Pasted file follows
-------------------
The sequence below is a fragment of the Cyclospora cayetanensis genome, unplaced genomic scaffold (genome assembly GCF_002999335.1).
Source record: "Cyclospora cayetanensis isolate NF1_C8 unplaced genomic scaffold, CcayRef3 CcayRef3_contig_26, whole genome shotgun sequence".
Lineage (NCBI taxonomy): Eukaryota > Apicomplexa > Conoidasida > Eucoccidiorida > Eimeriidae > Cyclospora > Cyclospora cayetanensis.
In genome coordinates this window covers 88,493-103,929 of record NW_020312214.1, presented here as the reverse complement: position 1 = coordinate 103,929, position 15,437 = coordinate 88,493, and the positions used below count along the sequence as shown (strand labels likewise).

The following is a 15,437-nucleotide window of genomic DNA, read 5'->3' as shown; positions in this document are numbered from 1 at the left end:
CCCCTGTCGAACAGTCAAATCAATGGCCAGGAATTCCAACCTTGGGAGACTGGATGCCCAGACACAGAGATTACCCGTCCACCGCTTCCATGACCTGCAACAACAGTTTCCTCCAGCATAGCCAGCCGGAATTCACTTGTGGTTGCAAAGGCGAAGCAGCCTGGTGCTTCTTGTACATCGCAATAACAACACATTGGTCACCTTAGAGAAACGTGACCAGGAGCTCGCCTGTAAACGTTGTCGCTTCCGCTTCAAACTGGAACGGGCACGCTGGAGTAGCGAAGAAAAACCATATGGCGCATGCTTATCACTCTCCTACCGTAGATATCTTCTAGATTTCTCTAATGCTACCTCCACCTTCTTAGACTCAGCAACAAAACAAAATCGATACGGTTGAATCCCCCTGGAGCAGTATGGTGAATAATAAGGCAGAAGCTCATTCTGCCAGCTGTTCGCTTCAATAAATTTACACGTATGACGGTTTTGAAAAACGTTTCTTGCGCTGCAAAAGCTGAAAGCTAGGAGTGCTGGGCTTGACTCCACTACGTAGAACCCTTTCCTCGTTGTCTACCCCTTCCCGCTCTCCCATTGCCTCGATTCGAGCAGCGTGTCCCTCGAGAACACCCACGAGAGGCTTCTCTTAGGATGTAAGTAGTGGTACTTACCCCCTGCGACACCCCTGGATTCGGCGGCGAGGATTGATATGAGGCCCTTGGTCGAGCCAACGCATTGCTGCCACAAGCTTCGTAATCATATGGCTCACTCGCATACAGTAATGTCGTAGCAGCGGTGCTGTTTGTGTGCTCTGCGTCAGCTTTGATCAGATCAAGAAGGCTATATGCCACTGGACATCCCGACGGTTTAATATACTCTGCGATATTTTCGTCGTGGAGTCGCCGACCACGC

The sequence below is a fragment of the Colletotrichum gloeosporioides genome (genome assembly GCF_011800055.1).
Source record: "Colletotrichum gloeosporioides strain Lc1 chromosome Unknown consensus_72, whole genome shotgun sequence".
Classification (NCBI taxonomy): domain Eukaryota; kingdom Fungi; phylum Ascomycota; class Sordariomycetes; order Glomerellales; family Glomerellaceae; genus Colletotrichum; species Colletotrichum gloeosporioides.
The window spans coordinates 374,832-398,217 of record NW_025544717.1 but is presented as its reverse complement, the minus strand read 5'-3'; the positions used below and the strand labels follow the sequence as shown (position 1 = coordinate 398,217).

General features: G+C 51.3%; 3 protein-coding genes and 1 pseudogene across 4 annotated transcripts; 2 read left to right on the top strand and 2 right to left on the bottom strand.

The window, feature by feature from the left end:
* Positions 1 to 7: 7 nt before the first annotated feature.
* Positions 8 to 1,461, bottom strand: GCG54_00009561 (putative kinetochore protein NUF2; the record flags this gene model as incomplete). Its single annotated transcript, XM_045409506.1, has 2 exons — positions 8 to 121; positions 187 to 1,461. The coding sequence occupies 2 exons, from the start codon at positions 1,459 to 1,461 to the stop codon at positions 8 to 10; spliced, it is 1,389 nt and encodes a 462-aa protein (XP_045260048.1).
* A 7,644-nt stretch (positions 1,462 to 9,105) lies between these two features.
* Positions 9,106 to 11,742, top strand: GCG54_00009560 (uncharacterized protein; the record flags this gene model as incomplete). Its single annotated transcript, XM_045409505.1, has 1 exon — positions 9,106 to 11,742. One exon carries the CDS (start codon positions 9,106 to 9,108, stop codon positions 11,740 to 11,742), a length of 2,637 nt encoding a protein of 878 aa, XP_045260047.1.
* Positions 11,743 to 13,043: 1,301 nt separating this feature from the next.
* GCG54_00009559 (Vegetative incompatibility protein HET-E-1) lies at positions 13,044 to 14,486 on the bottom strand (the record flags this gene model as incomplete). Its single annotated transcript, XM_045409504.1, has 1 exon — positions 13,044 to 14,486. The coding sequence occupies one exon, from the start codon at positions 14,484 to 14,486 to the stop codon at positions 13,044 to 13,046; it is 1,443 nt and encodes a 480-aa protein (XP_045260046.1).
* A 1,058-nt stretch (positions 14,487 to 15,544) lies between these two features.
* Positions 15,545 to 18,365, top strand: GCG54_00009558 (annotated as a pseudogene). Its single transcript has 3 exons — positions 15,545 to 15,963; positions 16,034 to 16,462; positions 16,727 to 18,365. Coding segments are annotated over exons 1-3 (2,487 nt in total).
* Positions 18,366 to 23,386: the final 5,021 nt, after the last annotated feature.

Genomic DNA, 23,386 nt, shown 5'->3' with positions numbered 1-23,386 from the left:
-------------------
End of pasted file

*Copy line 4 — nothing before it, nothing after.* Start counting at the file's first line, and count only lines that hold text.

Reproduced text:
In genome coordinates this window covers 88,493-103,929 of record NW_020312214.1, presented here as the reverse complement: position 1 = coordinate 103,929, position 15,437 = coordinate 88,493, and the positions used below count along the sequence as shown (strand labels likewise).